Zika has finally made it into the continental U.S., but it's been taking over Puerto Rico since late spring. According to the Centers for Disease Control, there are almost 10,690 people with Zika, including 1,035 pregnant women as of Friday. So how many Zika clinics are in Puerto Rico to treat all of these patients? It's sort of a crisis right now, if only because the island's economy is in "shambles," according to The New York Times, and the virus is spreading quickly. The CDC is expecting 80 percent of the population to get the virus within the year.
The CDC has a permanent lab on the island and has been transferring staff and equipment to process blood tests. They've also asked for $225 million to tend to Zika patients as part of President Obama's requested $1.8 billion in Zika funding, which has been stalled, embarrassingly, in Congress. So the CDC can do what it can with what it has. Luckily, makeshift testing centers have been popping up all around the island, in schools and other public buildings.
Also, the Puerto Rican government runs a handful of clinics for women and almost 90 percent of Puerto Rican women use them on the regular. So clinic staff members making calls to inform women about Zika and urge them to get tested and take precautions is easy. Alerting women is easy, but stopping the spread is still hard.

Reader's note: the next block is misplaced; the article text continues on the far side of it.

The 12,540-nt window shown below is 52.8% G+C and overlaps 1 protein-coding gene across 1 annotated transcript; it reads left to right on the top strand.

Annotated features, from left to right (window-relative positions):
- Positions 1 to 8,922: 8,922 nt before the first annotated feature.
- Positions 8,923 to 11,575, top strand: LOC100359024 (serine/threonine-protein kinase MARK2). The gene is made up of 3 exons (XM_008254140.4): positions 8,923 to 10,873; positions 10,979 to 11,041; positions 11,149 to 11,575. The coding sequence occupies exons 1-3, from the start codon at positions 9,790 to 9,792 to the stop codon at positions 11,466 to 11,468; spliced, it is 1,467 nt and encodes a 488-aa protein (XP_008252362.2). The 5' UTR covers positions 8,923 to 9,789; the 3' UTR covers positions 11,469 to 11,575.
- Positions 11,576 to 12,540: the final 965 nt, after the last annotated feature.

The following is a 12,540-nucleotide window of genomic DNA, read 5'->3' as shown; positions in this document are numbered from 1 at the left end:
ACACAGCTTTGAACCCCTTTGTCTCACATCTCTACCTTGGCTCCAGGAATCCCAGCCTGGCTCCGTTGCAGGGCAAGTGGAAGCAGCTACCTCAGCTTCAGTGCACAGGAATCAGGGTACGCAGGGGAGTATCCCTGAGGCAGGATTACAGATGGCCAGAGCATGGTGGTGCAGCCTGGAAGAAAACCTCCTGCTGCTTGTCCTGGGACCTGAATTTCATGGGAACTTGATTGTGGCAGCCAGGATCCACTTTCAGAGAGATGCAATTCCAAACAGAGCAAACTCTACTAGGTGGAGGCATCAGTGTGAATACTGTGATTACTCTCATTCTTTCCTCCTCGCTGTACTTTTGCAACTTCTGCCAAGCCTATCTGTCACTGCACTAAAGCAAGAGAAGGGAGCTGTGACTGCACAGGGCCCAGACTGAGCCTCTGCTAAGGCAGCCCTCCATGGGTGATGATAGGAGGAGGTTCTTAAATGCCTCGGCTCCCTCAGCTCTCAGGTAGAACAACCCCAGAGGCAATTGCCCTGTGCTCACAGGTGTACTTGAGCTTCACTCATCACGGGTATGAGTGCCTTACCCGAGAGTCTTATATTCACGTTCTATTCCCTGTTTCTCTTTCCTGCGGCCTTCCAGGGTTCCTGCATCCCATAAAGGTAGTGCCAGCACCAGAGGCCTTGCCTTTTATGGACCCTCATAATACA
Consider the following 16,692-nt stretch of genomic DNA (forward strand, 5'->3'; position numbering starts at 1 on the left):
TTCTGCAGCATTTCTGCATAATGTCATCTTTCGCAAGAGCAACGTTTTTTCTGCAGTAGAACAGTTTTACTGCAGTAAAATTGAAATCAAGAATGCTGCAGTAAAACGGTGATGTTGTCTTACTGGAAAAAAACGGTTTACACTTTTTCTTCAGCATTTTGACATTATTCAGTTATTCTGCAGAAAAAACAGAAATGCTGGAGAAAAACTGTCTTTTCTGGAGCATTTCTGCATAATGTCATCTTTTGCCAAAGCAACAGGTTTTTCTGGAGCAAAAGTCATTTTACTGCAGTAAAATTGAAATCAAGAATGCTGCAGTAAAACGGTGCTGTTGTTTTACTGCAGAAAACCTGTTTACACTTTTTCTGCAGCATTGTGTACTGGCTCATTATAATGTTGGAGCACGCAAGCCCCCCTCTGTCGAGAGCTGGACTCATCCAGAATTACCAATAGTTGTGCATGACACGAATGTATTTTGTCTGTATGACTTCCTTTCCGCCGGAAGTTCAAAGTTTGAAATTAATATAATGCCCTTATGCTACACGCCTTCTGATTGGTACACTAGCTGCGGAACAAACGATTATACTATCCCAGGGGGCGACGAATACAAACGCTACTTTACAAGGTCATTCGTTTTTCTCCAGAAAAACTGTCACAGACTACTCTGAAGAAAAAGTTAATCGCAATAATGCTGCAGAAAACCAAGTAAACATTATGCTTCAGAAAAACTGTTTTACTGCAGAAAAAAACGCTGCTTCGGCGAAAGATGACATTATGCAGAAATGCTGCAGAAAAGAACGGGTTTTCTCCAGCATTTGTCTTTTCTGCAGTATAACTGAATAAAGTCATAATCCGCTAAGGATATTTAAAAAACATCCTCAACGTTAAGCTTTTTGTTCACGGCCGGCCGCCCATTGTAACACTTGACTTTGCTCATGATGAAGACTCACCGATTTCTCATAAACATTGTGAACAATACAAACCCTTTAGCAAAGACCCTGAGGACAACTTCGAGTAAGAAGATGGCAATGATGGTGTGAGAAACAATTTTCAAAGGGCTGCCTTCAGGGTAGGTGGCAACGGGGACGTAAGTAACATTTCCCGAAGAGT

Puerto Rico declared a health emergency this week, which lets the island hire people to help with mosquito control and outreach and education efforts. It will also mean they can transfer money around to researchers working on a vaccine. Most importantly, it will allow them to reassign and health workers and ask for more manpower. Emergency workers are going around to people's houses to cehck for standing water and treat it so the mosquito population goes down.
At this point, the island is not so much focused on ridding the entire island of Zika mosquitos but focusing on the only group the virus really affects: pregnant women. According to The New York Times, there could be "thousands" of Zika infected pregnant women by the time the year it out, though the first cases of microcephaly won't (hopefully never) appear until September or October.
Secretary of Health and Human Services Sylvia Mathews Burwell said, according to USA Today, "This emergency declaration allows us to provide additional support to the Puerto Rican government and reminds us of the importance of pregnant women, women of childbearing age and their partners taking additional steps to protect themselves and their families from Zika."
It's not going to be an easy feat. But with a little more funding and some organization, it's possible that Puerto Rico can start to keep new infections down and pregnant women safe.